No. 6: your children
Your children can bring a lot of joy to life, but they can also ruin your retirement. According to a survey by Merrill Lynch and Age Wave, 4 out of 5 parents offer some financial support for their adult children, spending twice as much on their children as they do on retirement savings. A survey by TD Ameritrade found that, on average, millennial parents received around $ 11,000 annually (in money and unpaid labor) from their own parents.
It can be hard to say no, of course, or see how your adult children struggle. But if you are sending, say, $ 10,000 to your children each year, you are changing your retirement funds. That sum, if it grew at an average annual rate of 8%, would amount to more than $ 156,000, a very welcome sum in retirement.
One way to avoid this scenario if your children are still small is to make them have financial knowledge as they grow. Share your personal money management processes and think about them regularly, perhaps making them watch you pay your bills and think of a big purchase. Make them appreciate the power of compound growth and start investing in some stocks while they are still young. With a little luck, they will eventually be able to help you in retirement – or at least not need any of your money.
No. 7: The unexpected.
In retirement and also at any previous time, unexpected developments can wreak havoc on your finances. A 2015 report by Pew Charitable Trusts found that 60% of US households "experienced a financial shock" during the previous year, and that approximately one third of them experienced two. The average cost of the most expensive household crisis was $ 2,000, or about half a month of income, and more than half of the families had problems subsisting after experiencing the shock.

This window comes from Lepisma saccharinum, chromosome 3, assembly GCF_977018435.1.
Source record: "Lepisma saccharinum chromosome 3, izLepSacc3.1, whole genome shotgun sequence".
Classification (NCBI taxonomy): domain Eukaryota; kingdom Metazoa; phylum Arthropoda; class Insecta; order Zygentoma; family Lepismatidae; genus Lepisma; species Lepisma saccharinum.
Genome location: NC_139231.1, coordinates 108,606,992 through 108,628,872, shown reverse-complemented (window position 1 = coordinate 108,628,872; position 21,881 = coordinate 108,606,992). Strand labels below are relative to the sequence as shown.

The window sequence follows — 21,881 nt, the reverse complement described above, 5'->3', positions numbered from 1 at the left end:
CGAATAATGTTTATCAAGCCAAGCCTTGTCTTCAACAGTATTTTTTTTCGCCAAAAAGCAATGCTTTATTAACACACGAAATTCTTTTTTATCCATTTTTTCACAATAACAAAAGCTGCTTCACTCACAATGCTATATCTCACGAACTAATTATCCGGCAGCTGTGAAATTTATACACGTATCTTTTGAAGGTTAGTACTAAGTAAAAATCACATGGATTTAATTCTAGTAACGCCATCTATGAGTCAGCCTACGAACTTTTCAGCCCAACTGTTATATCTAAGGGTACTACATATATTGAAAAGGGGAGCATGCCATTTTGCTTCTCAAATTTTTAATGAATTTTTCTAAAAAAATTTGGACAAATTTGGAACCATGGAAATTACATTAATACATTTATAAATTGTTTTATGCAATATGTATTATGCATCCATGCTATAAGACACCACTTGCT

If you are retired and have a reserve of money to support you, you may simply touch that fund for unexpected repairs of major cars or other sudden needs. However, be careful not to make your savings insufficient to support you for as long as necessary.
A good defense against being marginalized by unexpected financial needs is to have an emergency fund, ideally financed with living expenses of six to 12 months, such as food, rent or mortgage payments, utilities, taxes, insurance, transportation, etc. in. It can be part of your total savings, but make sure it is readily available if you need it and does not require the liquidation of stocks that may have temporarily diminished their value or the swap of a CD prematurely and face penalties.
Just as it is essential to plan your future by calculating how much money you will need for retirement and how you will get it, you must also prepare and defend against past expenses that may affect those savings.